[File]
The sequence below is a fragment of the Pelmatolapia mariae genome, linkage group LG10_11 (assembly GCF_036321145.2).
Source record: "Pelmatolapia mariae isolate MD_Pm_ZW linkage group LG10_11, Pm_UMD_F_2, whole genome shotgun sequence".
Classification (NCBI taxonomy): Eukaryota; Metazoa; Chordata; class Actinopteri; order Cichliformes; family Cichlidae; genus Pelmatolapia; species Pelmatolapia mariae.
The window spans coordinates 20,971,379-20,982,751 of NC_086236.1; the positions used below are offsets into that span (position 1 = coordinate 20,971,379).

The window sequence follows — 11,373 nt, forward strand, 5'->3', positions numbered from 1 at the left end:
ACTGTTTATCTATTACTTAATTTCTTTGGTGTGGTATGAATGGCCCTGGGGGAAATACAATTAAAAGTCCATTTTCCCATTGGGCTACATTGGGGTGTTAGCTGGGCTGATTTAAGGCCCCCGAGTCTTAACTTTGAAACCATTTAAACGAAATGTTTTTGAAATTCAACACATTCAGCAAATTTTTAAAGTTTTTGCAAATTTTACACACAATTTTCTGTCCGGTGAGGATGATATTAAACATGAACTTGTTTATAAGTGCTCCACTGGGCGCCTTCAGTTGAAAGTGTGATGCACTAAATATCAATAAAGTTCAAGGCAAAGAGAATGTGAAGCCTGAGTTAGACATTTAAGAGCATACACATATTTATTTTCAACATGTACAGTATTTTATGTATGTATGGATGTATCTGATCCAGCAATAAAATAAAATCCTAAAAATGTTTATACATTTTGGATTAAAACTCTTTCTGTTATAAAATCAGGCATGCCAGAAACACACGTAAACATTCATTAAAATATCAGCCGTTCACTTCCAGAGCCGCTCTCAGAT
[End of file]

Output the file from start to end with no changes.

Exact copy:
The sequence below is a fragment of the Pelmatolapia mariae genome, linkage group LG10_11 (assembly GCF_036321145.2).
Source record: "Pelmatolapia mariae isolate MD_Pm_ZW linkage group LG10_11, Pm_UMD_F_2, whole genome shotgun sequence".
Classification (NCBI taxonomy): Eukaryota; Metazoa; Chordata; class Actinopteri; order Cichliformes; family Cichlidae; genus Pelmatolapia; species Pelmatolapia mariae.
The window spans coordinates 20,971,379-20,982,751 of NC_086236.1; the positions used below are offsets into that span (position 1 = coordinate 20,971,379).

The window sequence follows — 11,373 nt, forward strand, 5'->3', positions numbered from 1 at the left end:
ACTGTTTATCTATTACTTAATTTCTTTGGTGTGGTATGAATGGCCCTGGGGGAAATACAATTAAAAGTCCATTTTCCCATTGGGCTACATTGGGGTGTTAGCTGGGCTGATTTAAGGCCCCCGAGTCTTAACTTTGAAACCATTTAAACGAAATGTTTTTGAAATTCAACACATTCAGCAAATTTTTAAAGTTTTTGCAAATTTTACACACAATTTTCTGTCCGGTGAGGATGATATTAAACATGAACTTGTTTATAAGTGCTCCACTGGGCGCCTTCAGTTGAAAGTGTGATGCACTAAATATCAATAAAGTTCAAGGCAAAGAGAATGTGAAGCCTGAGTTAGACATTTAAGAGCATACACATATTTATTTTCAACATGTACAGTATTTTATGTATGTATGGATGTATCTGATCCAGCAATAAAATAAAATCCTAAAAATGTTTATACATTTTGGATTAAAACTCTTTCTGTTATAAAATCAGGCATGCCAGAAACACACGTAAACATTCATTAAAATATCAGCCGTTCACTTCCAGAGCCGCTCTCAGAT